On Saturday, India's Ministry of Home Affairs suspended mobile internet and messaging services in certain districts of New Delhi in a bid to defuse the ongoing farmers' rallies at three protests sites: Singhu, Ghazipur, and Tikri.
The farmers are observing a day-long fast to mark the anniversary of Mahatma Gandhi's death, who staged non-violent protests against British rule.
The situation has been tense since Republic Day on 26 January, when clashes erupted between protesting farmers and police in the Indian capital, with many demonstrators breaching the city's iconic Red Fort. Over 300 policemen were injured in the incident after protesters entered Delhi as part of a tractor rally.
In a statement the Home Ministry said the temporary suspension of mobile services is “necessary and expedient."
The Indian state of Haryana froze internet and messaging services on Friday in 14 districts until 5 pm on 30 January as authorities try to contain "public order."
On Friday, thousands of farmers gathered in the city of Muzaffarnagar in Uttar Pradesh state in a massive show of support for the protests led by the Bharatiya Kisan Union, a key farmers’ body.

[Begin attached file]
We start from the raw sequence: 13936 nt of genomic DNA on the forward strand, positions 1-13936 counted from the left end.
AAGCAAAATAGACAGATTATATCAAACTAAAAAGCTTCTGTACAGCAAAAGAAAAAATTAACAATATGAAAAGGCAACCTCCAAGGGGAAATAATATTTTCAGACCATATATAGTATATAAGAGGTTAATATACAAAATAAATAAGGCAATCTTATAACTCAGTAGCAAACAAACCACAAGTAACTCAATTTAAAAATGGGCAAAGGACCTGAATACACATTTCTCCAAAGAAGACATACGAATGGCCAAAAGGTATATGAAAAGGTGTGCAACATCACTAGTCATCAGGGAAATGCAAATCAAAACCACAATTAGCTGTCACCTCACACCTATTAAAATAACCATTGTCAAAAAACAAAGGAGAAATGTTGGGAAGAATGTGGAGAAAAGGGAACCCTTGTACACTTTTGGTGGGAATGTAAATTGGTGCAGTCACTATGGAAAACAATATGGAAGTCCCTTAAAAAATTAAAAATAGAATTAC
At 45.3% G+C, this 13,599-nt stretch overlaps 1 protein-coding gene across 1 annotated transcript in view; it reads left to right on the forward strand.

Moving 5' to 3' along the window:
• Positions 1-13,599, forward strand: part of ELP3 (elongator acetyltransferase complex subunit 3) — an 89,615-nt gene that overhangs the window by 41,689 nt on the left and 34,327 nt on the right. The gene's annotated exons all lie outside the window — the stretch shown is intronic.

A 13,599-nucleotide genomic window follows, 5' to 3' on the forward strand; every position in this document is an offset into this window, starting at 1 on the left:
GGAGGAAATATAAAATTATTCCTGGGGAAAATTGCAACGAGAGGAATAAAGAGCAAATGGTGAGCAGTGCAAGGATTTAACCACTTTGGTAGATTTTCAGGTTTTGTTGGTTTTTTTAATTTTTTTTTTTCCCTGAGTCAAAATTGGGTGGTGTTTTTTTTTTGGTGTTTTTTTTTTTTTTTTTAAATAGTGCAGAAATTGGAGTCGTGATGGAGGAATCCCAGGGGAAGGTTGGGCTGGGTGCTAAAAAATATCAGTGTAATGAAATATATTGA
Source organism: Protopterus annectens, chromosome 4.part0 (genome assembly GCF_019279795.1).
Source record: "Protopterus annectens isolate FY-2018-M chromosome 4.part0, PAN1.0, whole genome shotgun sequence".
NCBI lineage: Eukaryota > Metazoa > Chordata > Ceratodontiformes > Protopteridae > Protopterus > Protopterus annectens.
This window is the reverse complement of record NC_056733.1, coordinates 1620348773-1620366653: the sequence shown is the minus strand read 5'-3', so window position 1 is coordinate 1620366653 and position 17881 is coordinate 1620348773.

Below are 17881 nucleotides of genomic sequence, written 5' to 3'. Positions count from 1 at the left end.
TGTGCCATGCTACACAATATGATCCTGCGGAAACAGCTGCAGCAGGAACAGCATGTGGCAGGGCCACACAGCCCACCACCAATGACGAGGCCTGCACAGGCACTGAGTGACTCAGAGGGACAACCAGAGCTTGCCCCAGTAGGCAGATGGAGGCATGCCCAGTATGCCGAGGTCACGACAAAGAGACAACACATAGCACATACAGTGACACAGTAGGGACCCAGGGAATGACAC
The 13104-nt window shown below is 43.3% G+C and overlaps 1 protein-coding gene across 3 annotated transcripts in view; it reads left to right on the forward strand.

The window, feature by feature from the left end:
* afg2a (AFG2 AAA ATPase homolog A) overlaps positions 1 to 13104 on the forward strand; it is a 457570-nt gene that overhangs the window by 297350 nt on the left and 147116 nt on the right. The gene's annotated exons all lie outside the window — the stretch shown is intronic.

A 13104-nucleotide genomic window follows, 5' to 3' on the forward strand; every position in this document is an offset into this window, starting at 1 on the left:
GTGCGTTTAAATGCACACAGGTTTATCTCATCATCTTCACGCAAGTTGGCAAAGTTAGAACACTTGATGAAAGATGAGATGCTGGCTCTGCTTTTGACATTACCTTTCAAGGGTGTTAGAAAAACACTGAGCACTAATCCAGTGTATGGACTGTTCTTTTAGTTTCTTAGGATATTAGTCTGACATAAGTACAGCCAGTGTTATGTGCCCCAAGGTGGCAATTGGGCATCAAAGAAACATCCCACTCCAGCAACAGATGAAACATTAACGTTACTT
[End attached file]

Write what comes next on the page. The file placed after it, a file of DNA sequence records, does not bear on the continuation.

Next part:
Internet services have been also suspended in Haryana state’s 14 districts including Ambala, Yamunanagar, Kurukshetra, Karnal, Kaithal, Panipat, Hisar, and Jind.
Senior Haryana government official Rajeev Arora warned of "rampant misinformation" on social media about the farmers’ protest across the state.
“There is a likelihood of disturbance of law and order, public peace and tranquility in some districts of the state by protesters, agitators, miscreants and anti-social elements,” he said.
The government order further mentioned: “There is a clear potential of public utilities, damage to public assets and amenities and disruption of public law and order in some districts on account of misuse of internet services by way of spread of inflammatory material and false rumours.”